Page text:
Nonetheless, with the original amalgamation plan being multiple boards and a few having since changed their MLS system plans, Cornerstone now comes down to four: MREB, RAHB, WRAR and SDREB.

 

Key concerns

 

Kamal and others wonder if MREB is truly listening to what’s going on in the industry as a whole and to what will be most beneficial for membership since the landscape and technology are changing so rapidly. There are a few key concerns about amalgamating.

For one, the original vision is fragmented because the new group of amalgamated boards is smaller and won’t have the same power and benefits as intended. Plus, some MREB members feel they will end up paying for multiple boards all over again instead of one where everyone would be under the same umbrella.  

“I have personally listed and sold properties in London, and so have colleagues in my office — we go all over the GTA, wherever the client takes us,” Kamal explains.

“Likewise, many in my office work and live in Niagara, and they work here (in Mississauga), Oakville and Milton, too. For them, it’s going to be the same problem. The solution that was created, unfortunately, is not relevant or realistic anymore.” Kamal stresses that this is why information and access to data and archives are extremely important.

She says another main concern is the premise being presented to Mississauga’s membership that with the amalgamation there will be a stronger voice in the industry at large, with the provincial and national assemblies.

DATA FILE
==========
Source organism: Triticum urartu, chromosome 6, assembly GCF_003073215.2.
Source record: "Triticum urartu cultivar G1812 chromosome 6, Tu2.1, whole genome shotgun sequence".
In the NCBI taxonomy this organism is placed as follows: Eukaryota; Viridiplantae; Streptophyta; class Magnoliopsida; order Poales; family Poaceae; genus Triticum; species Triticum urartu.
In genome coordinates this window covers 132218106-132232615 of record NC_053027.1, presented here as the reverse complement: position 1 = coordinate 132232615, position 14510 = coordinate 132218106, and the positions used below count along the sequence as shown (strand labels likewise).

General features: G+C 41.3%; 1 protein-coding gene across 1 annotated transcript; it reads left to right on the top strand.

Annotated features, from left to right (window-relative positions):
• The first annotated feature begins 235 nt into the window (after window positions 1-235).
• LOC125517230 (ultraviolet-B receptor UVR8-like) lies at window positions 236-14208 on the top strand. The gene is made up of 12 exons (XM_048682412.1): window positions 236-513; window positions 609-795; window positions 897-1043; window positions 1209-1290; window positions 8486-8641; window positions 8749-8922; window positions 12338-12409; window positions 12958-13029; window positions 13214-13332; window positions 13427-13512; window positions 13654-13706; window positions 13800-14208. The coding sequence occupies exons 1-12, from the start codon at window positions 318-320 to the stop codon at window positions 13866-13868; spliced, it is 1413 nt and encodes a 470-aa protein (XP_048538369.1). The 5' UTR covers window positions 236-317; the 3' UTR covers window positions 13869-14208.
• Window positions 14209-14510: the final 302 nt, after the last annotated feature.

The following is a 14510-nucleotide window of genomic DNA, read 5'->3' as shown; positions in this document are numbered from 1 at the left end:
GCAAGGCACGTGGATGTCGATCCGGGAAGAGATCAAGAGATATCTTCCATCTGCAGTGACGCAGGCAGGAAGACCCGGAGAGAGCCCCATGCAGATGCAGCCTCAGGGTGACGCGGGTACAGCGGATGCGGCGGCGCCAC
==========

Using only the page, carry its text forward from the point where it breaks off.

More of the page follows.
“It’s actually the opposite. On their own right now, the boards left in the proposed amalgamation total (a certain number of) votes in the Ontario Real Estate Association (OREA) assembly. When they come together, the formula that allocates votes kicks in differently and cuts down the votes. How are we a stronger voice if we don’t have the same vote count? This was my question at that (May) president’s meeting with the board.”

The way it works with OREA is a member board’s vote allocation is calculated by a formula set out in the OREA bylaw and is based on the number of individual members of the member board.  A newly amalgamated member board’s vote allocation would be based on the total number of individual members of the newly amalgamated member board and calculated according to that formula.

As well, Kamal and others are wondering what happens to MREB’s money once July 1 comes. “More than $2 million of membership money will be folded over to (Cornerstone). How will accessing it be handled if we need to get something done in Mississauga in the coming months to, let’s say, do any advocacy work?”

Lebour echoes this sentiment and is concerned the funds will be much harder to access once they’re within the new organization. “The $2.5 million that will be thrown into the (Cornerstone) pot wasn’t hidden, but it wasn’t pointed out,” he notes.

These concerns were raised repeatedly and Kamal says there’s been no clear answer, “Which means that things are not clear. So why the rush to get into this amalgamation? All over the world, whether it’s real estate or a multinational company, organizations come together. However, they do years and years of feasibility reports, studies and what-if scenarios.